Speaking on a stage is not easy, especially for people who have been thrown into the limelight and not used to that sort of grandstand. Sure, you can report or present to your boss or colleagues, but once public speaking is thrown into the mix, it takes that unsettling task one step further. While conversations spread the spotlight among two or more people, public speakers need to craft their own monologue--and think quickly on their feet--to keep an audience engaged and entertained.

Richard Van Staten, CEO of Quantam and accomplished public speaker, understands the major hurdles speakers face and the most effective tips to mastering the art form. The valuable lessons he shared can be extraordinarily helpful, even if you only have one day to prepare for your event.

#1 - Utilize Humor

Regardless of your audience, there is one thing everyone has in common--they like to laugh. Don't you? Laughing occurs when people relate with what you are saying, have experienced something similar--or they just downright appreciate the delivery.

"Start your speech with humor to loosen up the audience and let them know they will have a good time while learning," suggests Van Staten. "It will also loosen you up before you begin."

Remember, though, that different types of humor are applicable and appropriate for different audiences. Be sure that your humor is tailored to your audience and you will get a resounding reaction. Break the ice.

I suggest mentioning politics (just kidding--please don't do that). 

#2 - Be Genuine

Public speakers who hone their craft usually listen to professional speakers over and over again. Hearing Tony Robbins on the stage and learning his quirks and rhythm sounds very romantic to accomplish. However, Van Staten warns that when you take on the attributes of a more popular speaker, you drown out the very reason you were invited in the first place-- you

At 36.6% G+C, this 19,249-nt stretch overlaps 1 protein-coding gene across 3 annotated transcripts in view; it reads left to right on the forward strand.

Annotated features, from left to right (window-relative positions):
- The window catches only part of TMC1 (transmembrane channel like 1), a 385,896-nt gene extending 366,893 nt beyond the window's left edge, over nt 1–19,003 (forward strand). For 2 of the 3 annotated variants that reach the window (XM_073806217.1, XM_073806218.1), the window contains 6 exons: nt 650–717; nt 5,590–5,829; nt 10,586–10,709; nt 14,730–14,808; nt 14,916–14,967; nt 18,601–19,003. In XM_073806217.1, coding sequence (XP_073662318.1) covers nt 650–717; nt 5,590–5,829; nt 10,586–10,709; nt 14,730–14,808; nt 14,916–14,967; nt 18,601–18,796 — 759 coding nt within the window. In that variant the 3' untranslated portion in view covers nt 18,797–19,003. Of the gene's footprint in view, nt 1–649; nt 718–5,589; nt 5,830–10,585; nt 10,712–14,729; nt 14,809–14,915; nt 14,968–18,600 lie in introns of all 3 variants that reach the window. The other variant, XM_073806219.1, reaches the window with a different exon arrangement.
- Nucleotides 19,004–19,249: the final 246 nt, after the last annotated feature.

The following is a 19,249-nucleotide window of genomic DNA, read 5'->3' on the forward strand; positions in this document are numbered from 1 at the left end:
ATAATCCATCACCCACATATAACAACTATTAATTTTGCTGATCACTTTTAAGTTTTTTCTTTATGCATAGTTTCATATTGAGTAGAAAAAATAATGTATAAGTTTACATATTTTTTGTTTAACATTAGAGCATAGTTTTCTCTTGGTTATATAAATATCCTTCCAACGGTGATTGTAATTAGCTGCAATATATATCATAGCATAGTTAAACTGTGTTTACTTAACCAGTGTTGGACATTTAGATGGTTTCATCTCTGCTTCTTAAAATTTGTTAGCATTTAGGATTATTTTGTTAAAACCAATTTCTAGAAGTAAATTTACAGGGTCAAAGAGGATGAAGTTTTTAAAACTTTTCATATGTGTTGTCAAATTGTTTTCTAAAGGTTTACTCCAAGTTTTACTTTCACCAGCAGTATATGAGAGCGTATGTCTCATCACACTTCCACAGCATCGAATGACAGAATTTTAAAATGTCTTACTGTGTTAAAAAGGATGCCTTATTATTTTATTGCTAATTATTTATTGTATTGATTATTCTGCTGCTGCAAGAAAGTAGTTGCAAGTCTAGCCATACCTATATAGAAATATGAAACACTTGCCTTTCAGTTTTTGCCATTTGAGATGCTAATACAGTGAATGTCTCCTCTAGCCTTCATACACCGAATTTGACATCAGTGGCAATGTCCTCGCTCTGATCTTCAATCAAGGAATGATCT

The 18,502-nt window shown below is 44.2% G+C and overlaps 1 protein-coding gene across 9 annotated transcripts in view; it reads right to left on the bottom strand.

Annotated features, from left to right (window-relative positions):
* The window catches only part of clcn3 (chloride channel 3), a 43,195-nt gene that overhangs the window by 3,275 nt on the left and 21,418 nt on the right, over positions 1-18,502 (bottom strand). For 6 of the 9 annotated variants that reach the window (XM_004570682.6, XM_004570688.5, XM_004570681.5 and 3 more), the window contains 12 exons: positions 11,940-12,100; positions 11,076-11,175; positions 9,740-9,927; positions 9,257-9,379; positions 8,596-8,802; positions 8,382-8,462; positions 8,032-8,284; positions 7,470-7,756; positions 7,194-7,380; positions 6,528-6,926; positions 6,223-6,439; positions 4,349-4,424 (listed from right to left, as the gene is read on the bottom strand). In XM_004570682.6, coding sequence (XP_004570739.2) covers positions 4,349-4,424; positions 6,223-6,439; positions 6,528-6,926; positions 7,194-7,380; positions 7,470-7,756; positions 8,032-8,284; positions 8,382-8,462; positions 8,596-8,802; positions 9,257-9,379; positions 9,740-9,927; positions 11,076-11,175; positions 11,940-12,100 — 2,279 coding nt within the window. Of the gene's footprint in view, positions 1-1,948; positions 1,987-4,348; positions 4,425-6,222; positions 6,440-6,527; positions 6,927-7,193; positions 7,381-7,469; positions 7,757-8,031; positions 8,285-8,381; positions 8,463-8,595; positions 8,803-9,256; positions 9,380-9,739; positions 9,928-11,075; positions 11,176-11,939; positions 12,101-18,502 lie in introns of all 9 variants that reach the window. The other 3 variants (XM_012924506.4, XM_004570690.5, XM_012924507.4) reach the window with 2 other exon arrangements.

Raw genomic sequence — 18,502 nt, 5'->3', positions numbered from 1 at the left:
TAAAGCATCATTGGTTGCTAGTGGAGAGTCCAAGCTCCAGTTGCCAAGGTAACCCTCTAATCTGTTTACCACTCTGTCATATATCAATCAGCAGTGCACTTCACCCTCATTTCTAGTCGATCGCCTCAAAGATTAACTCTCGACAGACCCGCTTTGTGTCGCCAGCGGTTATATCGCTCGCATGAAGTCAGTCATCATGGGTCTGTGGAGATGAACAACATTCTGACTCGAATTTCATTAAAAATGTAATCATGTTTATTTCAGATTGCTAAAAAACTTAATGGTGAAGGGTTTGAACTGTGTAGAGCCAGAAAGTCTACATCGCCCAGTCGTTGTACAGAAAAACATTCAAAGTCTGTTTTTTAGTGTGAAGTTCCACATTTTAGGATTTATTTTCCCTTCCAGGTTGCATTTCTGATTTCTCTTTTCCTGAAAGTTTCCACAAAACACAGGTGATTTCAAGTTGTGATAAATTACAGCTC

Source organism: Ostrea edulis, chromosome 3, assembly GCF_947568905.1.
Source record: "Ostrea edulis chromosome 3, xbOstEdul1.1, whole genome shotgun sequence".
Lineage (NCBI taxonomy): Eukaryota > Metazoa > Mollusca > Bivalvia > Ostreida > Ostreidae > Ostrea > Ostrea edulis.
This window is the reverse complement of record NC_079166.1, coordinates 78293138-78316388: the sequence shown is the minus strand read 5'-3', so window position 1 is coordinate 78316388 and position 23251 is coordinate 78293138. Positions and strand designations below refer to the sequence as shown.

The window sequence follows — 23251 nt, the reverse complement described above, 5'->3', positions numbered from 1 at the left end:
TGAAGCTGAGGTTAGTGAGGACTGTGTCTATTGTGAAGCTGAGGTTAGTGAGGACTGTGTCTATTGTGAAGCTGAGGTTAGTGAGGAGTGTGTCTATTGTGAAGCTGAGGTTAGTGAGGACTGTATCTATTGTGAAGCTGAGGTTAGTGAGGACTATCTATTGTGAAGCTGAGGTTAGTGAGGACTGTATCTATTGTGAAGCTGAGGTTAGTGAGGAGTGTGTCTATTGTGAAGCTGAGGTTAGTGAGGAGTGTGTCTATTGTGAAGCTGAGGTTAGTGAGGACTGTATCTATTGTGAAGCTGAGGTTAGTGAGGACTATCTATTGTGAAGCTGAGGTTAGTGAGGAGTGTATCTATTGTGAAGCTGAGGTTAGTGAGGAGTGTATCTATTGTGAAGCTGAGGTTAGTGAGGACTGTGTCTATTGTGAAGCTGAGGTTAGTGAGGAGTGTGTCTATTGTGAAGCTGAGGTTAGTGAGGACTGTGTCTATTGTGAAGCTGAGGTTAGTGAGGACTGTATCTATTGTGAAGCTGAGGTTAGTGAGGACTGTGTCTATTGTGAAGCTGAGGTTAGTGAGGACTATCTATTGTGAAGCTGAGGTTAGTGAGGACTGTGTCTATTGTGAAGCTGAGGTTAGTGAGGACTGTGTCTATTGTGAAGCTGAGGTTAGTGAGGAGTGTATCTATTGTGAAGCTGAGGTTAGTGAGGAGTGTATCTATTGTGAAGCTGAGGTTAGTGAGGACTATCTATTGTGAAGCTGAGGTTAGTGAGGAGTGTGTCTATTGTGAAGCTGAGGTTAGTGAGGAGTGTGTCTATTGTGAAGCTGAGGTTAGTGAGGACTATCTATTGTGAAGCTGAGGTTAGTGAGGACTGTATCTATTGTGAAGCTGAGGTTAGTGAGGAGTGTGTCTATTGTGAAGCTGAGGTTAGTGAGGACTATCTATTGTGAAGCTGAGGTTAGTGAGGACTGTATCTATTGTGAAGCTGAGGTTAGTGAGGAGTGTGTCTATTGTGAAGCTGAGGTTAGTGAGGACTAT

"Permit your personality to come out and be genuine in delivering discussion about your topic," suggests Van Staten. "The audience will echo with you more than if they find you to be a fraud."

You're unique, so let people hear from the genuine you.

#3 - Understand Your Audience

You've probably heard the expression 'know your audience.' This is perhaps most apparent when your audience is sitting in front of you, listening to you speak.

Are you speaking at a women's conference? Will it be a room full of marketers and entrepreneurs? The message and communication styles have to be catered to the group you will be addressing, otherwise, you won't make an impact while you are on stage.

You may not necessarily 'know your audience' before you engage, but you can make a fair assessment based on your research of the event and its previous attendees. That assessment will help you understand your audience's common goals and pain points so you can craft your speech accordingly.

#4 - Adjust To Your Audience

Understanding your audience is one thing, but adjusting in real time is how public speakers turn good speeches into great ones.

Van Staten offers several possibilities when it comes to tailoring your presentation: message, introduction, visuals, humor, content, preparation, body language, inflection, and speed are all variables to be changed depending on your crowd. It's the little things that will determine the wow factor the audience experiences with your speech.

"What's the end result of your speech? Is it actionable advice, motivational messaging, or something else entirely? Whatever the goal, keep it in mind to help you stay on track as you make those necessary adjustments," suggests Van Staten.

It's important not to get lost in the mix of the presentation and forget one of the most important pieces of this puzzle--the audience. The better you know them, the more refined message can become.

At the end of the day (or speech), there's nothing but positive experience to gain as a result of any public speaking opportunity. It's up to you, however, to maximize your impact by leveraging proven techniques. See you up on the stage--can't wait to hear that first joke.